Atari’s Lexus Test Drive: Xbox for Gen X


Yesterday, luxury carmaker Lexus announced that it has partnered with Atari to offer a downloadable “Lexus Car Pack” for the Xbox 360 video game Test Drive Unlimited, a race simulator set in the beautifully rendered island of Oahu, with more than 1,000 miles of actual roads. The first offerings include the new Lexus GS450h hybrid luxury sedan and the LS 460 premium luxury sedan-their flagship ride.

Now, I love the crossover here, but I’m dying to know what, precisely, they were thinking. After all, how many affluent, 45-to-65-year-old men who routinely purchase high-end luxury sedans that run in the very high five figures sit around playing video games on their Xboxes, especially Test Drive Unlimited. When you play the game, you have to make yourself a little hipster avatar by picking out edgy haircuts, skate-rat wardrobes, and gnarly goatees-I don’t think middle-aged, gray-haired and pudgy is on the menu there, nor are there sweater vests in the virtual closet. I suppose Lexus is hoping that their target market has teenage sons who play these games on the 52-inch LCD s in their living rooms and can sit there for an hour helping their old dads struggle with the wireless controller to test drive a Lexus.

Anyway, being squarely in the middle between young hipster and old geezer, I happen to have both an Xbox and a fondness for nice, luxury cars. So I go to Xbox Live and download the expansion pack with the two new cars. I open the game and quickly discover that I have to actually go to the dealership, on the north coast of Oahu, and buy the cars with the money I’ve accumulated so far in the game. Luckily, I’ve got about $150,000 in my virtual bank account-acquired after winning a bunch of challenges and street races-so I can at least afford the cars. But while you can usually just instantly zap yourself to any location on the island, I discover that you can only do that if you’ve actually driven to that place already. I’ve never been to the north shore of Oahu in Test Drive-in fact, it’s 45.7 miles away from where my car, currently a Mercedes AMG roadster, happens to be. So you know what that means? It means that I have to spend the next 45 minutes of my real life driving 45.7 miles across Oahu. In a video game. To test-drive a virtual Lexus. This is what my life has come to.

So I sigh deeply and begin my long, lonely drive to the dealership by jamming the gas down and roaring up to about 150 mph. At that utterly reckless speed, I struggle mightily to stay on the pavement through all the scenic, twisty Hawaiian roads. (It was a nice drive, actually-I have high-def.) I smash frequently into oncoming traffic and often fly wildly off the roadway. Fortunately, the car is programmed to not pick up any damage along the way, so I’m okay. But with the heavy traffic, limited access to open freeways, and all my spectacular wipeouts, it still takes time to get there.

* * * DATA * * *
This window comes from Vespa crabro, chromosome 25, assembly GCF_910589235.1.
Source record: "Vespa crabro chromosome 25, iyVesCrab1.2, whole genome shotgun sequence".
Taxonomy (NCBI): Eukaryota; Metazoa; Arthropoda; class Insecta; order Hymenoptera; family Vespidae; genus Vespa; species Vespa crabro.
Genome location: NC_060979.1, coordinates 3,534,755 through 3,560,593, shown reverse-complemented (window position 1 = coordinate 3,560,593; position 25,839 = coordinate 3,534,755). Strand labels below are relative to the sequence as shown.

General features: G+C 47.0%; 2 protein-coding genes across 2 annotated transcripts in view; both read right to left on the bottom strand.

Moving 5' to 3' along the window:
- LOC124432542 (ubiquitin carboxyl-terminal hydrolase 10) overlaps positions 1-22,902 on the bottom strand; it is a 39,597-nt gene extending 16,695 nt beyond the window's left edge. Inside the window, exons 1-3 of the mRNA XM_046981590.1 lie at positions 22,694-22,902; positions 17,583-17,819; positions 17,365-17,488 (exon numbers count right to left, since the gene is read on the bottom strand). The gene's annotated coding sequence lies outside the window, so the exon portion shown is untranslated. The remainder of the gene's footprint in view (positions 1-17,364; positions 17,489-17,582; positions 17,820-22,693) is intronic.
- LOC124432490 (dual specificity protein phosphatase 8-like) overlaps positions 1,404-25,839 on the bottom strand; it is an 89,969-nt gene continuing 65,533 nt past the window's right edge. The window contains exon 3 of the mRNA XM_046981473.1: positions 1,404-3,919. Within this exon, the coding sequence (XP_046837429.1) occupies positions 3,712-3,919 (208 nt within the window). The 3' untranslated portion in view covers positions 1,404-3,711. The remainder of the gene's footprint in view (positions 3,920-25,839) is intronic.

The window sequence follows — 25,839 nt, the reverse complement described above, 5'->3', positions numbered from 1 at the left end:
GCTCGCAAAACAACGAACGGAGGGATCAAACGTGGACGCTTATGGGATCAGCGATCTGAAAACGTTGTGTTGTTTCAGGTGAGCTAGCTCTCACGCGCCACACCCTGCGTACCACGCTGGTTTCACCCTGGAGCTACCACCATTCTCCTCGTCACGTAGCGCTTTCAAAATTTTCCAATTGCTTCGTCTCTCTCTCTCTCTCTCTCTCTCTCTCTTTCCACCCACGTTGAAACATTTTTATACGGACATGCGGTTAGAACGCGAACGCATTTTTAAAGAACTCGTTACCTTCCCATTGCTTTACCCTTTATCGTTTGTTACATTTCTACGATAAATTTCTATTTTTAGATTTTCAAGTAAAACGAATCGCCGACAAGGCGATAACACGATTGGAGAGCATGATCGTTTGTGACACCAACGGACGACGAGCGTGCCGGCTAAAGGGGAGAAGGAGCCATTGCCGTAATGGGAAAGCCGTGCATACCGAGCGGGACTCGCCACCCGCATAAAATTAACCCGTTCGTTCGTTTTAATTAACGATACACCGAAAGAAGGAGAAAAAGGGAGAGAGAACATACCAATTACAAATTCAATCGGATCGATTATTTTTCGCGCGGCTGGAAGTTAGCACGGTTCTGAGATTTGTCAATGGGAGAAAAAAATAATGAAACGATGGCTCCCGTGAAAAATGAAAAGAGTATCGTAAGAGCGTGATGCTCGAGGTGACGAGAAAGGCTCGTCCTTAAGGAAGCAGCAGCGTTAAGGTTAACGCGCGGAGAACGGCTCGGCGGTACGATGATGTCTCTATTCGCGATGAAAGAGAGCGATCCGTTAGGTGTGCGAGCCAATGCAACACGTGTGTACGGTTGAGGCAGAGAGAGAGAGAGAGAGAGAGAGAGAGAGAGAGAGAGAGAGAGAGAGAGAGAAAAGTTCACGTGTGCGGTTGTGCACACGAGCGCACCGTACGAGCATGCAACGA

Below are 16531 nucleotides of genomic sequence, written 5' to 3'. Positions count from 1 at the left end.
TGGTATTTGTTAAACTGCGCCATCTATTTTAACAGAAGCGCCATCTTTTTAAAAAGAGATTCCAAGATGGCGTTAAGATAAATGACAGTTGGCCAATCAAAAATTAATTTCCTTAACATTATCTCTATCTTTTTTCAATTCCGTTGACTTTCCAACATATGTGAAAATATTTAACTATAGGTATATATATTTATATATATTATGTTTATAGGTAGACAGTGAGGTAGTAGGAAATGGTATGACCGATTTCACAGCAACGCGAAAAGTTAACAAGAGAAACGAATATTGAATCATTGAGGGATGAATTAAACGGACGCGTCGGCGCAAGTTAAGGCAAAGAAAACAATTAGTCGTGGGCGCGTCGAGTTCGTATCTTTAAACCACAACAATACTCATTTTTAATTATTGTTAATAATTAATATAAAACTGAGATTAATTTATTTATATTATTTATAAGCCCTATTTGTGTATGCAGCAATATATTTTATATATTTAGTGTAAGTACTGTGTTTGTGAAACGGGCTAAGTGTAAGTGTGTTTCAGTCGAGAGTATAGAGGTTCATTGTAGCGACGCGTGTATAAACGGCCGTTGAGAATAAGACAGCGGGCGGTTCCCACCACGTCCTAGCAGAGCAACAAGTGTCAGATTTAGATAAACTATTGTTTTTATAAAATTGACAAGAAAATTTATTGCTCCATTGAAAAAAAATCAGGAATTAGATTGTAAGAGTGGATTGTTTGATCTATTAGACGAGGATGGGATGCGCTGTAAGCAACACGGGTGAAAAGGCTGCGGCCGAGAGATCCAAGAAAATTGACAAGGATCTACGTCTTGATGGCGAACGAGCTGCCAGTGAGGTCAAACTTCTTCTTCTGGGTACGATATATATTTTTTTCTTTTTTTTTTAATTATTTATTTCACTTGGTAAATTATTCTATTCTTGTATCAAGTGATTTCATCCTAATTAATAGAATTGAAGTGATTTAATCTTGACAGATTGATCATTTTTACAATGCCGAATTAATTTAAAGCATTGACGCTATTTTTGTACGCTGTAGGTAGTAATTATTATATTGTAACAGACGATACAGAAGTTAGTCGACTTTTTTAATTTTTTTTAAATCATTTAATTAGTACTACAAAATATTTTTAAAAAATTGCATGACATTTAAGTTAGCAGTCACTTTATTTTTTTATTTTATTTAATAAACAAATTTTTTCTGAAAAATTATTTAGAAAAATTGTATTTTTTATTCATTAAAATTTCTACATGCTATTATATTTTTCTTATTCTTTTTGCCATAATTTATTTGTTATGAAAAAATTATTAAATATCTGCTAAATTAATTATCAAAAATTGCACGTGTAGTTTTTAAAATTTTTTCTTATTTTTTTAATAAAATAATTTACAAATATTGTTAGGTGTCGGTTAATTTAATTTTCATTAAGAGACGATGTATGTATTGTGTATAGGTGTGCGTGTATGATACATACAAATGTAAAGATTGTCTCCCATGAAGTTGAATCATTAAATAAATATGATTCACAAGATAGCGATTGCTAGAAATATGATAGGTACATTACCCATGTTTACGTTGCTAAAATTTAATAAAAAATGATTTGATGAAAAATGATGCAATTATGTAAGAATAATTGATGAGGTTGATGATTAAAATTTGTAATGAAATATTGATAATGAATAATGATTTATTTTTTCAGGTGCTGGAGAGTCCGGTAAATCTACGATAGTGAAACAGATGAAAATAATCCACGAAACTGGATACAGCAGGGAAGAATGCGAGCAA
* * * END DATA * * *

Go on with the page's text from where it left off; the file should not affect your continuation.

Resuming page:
A few minutes into my haul, I suddenly hear what sounds like some 12-year-old kid cussing at me. Seems that if you have your online account activated, Test Drive automatically drops you on the island with other online players. I have no idea who this kid was, where on earth he actually lived, or why he was yelling. I had to pull over and stop anyway so that I-that is, the real me-could go to the bathroom and grab a bite to eat. When I came back, the little rat had finally shut up. His mommy probably made him. I’m a grown-up, kid-I could play this stupid thing all night long if I wanted to.

With help from the game’s GPS navigation, I finally make it to the Lexus dealership. When I start to go in, a little red message flashes up saying I´m wanted by the police. Evidently, the Honolulu cops weren’t amused by my technique on the way to the Lexus dealership, and I now owe a fine of $223,000. Since I don’t have enough money, I have to go to jail. Nice. Didn’t even know that could happen. When I get out 30 seconds later, I have zero cash. So in order to buy my shiny new Lexus, I have to sell my entire inventory of cars, the Mercedes, a sweet little Volkswagen R32 and an Audi TT. Poof -gone!

I buy the LS 460 with the meager cash I get for the three cars-damned depreciation-because that’s the one I’ve actually driven in real life. The virtual hottie sales gal hands me the keys, and I drive off.

I have to admit, it was actually sort of worth it-that Lexus is a fine car! Having driven the real one on real roads, I can say that the virtual model pretty closely matches the real deal-even down to the luxuriously muffled interior, which you can experience if you cycle the camera view around to the behind-the-wheel perspective. You can check out the fully rendered interior-the plush leather, the GPS, which actually shows the accurately moving map, the dash instruments-and as best as I can tell, the driving dynamics of the front-engine, rear-wheel-drive 340hp boat are spot-on. I toss it around the Hawaiian back roads with abandon.

This brings me to my final quibble: I´m not sure if testing new cars in a video game is such a great idea from the dealer perspective-I was able to find out all kinds of really interesting things about this car that I wouldn´t have in a real test drive. For instance, if you crest a curving dipsy-do at 137 mph and go airborne and then skitter off the road and into the trees, the Lexus does very little to help you recover. My AMG Mercedes, on the other hand, handles it like a champ. So, you know, even though Lexus led this particular collaboration, I might have been sold on another car brand. Who knew video games might lead to honesty in advertising? Thanks, Lexus!